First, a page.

Dolphins short on prey are resorting to underhand tactics to find a meal – tearing into nets to access the fish inside.
They concluded that the marauding marine mammals were therefore the most likely culprits.
“It seems that some dolphins may be actively seeking nets as a way to get food,” said Dr Robin Snape, an ecologist at the University of Exeter, who led the study.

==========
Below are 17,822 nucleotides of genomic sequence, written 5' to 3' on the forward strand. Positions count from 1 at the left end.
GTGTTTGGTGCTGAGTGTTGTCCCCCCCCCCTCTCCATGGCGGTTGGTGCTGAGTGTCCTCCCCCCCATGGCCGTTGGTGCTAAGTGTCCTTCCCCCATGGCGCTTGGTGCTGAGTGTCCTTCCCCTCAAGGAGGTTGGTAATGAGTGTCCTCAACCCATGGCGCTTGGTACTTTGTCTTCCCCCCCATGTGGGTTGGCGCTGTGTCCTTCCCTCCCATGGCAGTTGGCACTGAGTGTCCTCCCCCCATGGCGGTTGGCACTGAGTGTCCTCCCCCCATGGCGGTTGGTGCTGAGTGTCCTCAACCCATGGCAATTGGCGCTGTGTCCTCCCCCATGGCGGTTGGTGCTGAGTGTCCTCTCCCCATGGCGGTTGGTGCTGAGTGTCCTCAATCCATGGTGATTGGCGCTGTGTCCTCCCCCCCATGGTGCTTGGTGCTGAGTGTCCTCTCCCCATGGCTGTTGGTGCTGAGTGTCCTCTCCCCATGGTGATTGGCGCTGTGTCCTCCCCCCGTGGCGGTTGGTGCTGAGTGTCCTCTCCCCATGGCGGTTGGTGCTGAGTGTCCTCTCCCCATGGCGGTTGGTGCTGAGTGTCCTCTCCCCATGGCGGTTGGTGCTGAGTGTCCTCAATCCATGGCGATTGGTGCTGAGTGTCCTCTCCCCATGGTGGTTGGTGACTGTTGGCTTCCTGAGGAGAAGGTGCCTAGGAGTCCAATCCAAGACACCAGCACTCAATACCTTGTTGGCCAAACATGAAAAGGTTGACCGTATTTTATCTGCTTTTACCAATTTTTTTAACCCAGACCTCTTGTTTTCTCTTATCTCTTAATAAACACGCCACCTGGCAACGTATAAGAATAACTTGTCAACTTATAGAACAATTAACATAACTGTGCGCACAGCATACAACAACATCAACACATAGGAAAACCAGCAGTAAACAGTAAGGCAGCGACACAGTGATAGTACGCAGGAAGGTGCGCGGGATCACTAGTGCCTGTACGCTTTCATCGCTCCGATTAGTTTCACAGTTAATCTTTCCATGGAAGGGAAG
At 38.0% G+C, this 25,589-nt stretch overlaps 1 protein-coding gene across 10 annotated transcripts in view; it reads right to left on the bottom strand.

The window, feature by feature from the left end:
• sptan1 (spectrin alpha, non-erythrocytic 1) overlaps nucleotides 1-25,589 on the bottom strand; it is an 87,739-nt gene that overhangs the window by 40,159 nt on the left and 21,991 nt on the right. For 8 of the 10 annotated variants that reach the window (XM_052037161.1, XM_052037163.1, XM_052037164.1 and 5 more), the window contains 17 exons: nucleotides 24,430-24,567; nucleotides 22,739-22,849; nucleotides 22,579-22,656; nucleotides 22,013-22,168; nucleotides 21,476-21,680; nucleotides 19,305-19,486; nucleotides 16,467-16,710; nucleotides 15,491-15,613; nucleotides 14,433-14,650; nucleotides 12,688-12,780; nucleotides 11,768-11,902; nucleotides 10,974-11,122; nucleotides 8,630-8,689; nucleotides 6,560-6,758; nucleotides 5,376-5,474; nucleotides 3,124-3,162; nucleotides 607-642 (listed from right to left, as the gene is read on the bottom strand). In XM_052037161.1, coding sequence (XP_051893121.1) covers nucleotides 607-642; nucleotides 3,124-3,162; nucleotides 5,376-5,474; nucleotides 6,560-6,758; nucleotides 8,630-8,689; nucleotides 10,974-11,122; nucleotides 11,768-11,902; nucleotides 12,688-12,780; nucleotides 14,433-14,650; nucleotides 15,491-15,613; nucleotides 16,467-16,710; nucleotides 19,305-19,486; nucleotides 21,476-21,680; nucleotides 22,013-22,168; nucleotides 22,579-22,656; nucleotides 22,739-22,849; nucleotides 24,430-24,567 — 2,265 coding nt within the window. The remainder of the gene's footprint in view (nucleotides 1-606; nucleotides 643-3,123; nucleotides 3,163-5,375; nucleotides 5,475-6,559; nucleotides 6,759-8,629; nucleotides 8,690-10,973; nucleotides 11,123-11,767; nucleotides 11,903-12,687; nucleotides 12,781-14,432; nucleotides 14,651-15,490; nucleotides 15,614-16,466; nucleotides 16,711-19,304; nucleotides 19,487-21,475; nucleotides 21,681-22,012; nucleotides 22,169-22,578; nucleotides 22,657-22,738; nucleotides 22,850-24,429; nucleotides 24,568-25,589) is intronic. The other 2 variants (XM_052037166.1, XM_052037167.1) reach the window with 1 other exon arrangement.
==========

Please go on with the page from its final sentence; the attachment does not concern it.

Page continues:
Net damage is irritating for the fishermen themselves, and can cost individuals thousands of euros every year. This is particularly problematic as most operations in the region are small scale.
Dr Snape highlighted a “vicious cycle” that is “probably driven by falling fish stocks, which also result in low catches – meaning more nets are needed and higher costs for fishers”.
Photo: Evan Kirby/Unsplash